Recently I attended a Civil War re-enactment/living history in Tunnel Hill, GA. Usually these events are marked with their own oddities, colorful characters, and 'education.' This tremendous event set itself apart from the regular run of the mill reenactment by taking place on the immortal anniversary of September 11. As one might expect, there was a memorial service on the 11th, that was complete with a full Union and Confederate honor guard. This had the makings of a moment that could have been truly remarkable, but notice the use of the words 'could have.'
I had uneasy feelings about the memorial service on the day before when the Commanding Confederate General (basically the guy that is running the event and thinks he commands armies) revealed to the battalion that there was going to be a memorial service and a prayer. This seemed ordinary, very much the thing one would expect. But it was his next couple of sentences that bothered me. He told us we were going to have a prayer, and that "if we didn't like what they were saying, bear with us, if you still don't like it, leave us." Now usually at such events I don't attend the church services due to different reasons but on this occasion, given that it was going to be the 11th, and after what the "General" had told his troops I felt compelled.
The next morning we ccrutred up (re-enactor slang for putting on gear) and marched out to parade ground. It was a magnificent column of fours with bayonets fixed and flashing in the morning sun. We formed up after the parade march and stood at attention while our commanding officer gave the ceremonial speech. The gist of his speech was acceptable. Remembrance of the tragic day and for the families that lost loved ones. What bothered me was when our "General" issued his own commentary. Apparently, according to him, the United States has enemies of freedom. That there are those in the world that want to attack us because the United States is a 'Christian nation.' This is an assertion I have heard before and I usually just take a deep breath and let said person continue, but then "General" crossed the line. He went on to state, that despite what people think, we are a Christian nation and that there were "Revisionist historians" attempting to undermine that. That was the basic summation, 9/11 happened because America is a Christian nation, that Muslims hate because were are Christians and have freedom. He was right, I didn't like it, and I wanted to leave but maintained enough composure, as did the rest of the people in my company.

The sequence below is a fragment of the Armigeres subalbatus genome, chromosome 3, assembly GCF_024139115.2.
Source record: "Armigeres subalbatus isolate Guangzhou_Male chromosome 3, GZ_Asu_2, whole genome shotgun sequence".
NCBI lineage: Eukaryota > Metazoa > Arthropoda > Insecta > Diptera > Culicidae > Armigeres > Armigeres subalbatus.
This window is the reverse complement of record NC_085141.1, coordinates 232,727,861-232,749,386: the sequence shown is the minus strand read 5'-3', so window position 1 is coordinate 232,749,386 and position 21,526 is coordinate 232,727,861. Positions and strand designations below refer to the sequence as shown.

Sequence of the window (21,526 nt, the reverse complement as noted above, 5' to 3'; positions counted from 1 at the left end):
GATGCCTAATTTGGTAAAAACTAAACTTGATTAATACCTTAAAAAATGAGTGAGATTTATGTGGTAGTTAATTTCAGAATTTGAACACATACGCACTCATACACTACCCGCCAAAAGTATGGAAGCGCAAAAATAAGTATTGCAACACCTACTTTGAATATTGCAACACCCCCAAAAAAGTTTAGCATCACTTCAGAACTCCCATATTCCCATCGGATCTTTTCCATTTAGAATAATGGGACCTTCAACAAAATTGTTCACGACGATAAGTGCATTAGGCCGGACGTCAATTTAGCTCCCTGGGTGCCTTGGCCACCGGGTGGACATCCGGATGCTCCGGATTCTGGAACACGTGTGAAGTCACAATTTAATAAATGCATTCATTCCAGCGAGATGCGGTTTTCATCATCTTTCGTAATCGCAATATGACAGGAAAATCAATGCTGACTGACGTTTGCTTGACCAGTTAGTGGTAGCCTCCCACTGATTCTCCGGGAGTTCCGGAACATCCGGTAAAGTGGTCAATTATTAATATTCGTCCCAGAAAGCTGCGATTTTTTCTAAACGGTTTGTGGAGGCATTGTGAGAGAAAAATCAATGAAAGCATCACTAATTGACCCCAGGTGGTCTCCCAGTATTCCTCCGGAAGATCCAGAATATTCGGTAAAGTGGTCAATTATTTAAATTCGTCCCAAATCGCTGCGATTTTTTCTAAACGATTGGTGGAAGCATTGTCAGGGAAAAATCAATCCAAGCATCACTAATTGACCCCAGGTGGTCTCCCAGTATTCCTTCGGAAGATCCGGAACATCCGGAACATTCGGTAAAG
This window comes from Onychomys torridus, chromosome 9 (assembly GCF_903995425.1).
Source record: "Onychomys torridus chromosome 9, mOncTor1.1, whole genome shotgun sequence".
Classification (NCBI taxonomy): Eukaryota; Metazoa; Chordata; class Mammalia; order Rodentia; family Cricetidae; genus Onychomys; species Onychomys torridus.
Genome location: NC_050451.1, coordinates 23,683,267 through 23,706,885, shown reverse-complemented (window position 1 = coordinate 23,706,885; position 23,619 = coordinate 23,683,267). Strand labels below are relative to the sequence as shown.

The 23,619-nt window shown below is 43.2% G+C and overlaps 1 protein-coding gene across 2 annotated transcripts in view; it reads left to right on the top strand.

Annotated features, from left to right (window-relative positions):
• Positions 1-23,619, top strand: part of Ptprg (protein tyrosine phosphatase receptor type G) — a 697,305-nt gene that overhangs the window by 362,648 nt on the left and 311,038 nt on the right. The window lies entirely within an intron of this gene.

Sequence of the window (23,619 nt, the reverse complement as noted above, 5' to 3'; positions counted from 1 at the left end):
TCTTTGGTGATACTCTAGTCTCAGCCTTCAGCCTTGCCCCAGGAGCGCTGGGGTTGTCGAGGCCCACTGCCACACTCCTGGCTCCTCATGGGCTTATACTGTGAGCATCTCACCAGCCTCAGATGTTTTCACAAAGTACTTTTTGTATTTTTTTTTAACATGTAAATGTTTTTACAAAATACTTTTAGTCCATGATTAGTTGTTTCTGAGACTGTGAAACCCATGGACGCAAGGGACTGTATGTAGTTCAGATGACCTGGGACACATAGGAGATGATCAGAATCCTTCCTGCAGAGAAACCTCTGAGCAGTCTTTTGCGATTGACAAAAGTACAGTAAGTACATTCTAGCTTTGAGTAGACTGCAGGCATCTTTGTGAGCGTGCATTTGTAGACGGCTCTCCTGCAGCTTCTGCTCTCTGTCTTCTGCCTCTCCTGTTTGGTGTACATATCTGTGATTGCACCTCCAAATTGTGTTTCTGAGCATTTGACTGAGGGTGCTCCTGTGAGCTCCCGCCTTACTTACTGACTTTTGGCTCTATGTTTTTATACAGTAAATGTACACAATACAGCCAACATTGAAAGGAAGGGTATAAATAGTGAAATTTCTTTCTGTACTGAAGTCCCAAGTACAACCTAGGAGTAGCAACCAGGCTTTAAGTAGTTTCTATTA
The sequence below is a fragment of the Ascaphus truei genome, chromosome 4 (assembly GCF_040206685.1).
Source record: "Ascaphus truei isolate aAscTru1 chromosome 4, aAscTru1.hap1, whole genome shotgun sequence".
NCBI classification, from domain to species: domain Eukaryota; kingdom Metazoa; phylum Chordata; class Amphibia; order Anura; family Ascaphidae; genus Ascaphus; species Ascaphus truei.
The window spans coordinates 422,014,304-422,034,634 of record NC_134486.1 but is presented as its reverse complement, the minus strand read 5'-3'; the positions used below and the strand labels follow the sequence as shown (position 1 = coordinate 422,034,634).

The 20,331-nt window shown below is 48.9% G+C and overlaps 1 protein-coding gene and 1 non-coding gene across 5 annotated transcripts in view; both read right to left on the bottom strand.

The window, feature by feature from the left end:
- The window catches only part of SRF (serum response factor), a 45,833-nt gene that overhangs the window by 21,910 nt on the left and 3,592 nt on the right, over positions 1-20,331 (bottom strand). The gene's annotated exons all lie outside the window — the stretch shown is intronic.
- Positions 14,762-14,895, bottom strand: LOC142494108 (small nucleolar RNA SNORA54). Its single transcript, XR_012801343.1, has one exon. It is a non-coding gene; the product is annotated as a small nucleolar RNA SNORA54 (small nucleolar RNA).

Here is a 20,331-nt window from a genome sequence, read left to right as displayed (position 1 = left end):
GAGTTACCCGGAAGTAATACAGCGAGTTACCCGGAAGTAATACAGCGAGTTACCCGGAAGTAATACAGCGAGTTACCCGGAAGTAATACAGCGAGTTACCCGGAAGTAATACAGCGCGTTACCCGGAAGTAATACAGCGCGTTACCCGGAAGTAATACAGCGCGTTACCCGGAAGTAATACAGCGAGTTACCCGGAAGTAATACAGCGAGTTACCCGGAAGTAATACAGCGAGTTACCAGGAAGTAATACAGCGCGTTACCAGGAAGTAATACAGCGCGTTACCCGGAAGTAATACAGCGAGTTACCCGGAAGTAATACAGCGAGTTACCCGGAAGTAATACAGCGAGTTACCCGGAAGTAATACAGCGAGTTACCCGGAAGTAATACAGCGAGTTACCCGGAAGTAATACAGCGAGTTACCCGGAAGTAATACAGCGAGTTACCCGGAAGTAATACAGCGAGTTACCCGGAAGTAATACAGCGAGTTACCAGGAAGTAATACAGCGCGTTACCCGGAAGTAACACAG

There are a couple of things I would like to address here. The Civil War re-enactments/Living Histories are an opportunity to educate a mass amount of people that are there for entertainment and in some ways to learn. Re-enactors would do well to remember their place as living historians and not champions of opinion. Our so called "General" decided to use his position of power (event coordinator) to stand on his pedestal and deliver his personalized ideology. It would appear that our pseudo-leader spends too much time reading David Barton material on Wallbuilders.com. He then of course makes the personal attacks of "Revisionist Historian," which I must say has become my recent favorite insult. It is usually bestowed upon actual historians by those that have no formal training in history. The reason for that new title is because historians usually disagree with an ideology or apologetic position that others might have. Thus the conclusion by these faction groups is that the historians are wrong. I guess those that disagree with me can label me as a liberal revisionist historian because I have yet to see any proof that this nation is founded on Christianity or any other religion. I am basing this on James Madison's documentation of the Constitutional Convention, Letters of James Madison, Thomas Jefferson and Samuel Adams, and of course the 1st Amendment of the Constitution. Our "General" is also lacking in knowledge of foreign policy in the Middle East. Any study of our actions in that area indicate that our hostile imperialism in the area and continuous presence in foreign nations, foster harsh sentiments towards America. After studying, continuously mind you, American foreign policy in the Middle East since 1900, I can state purely that the United States was not attacked because we are "Free" or a "Christian Nation," (which we are not), but because we are over there. Our policies overseas use systems of espionage that usually result in eventual blowback putting American citizens in harms way. For this analysis I recommend Chalmers Johnson, as his books use very accurate in detail and often cite CIA documentation.
Whatever the reasons for our "commanding officer" to use this time of remembrance as an opportunity to progress his own ideology and political agenda was unjustified. Not only did he insult an entire field of study, but he also insults the memory of those fallen by not telling the audience in attendance the reasons why. The crowd can go home, some in an ignorant bliss without the knowledge of why those that were attacked met their end. Meanwhile I guess the "Revisionist Liberal Historians" will have to sit on the side while "Generals" of the pseudo-confederacy dictate how history will be written.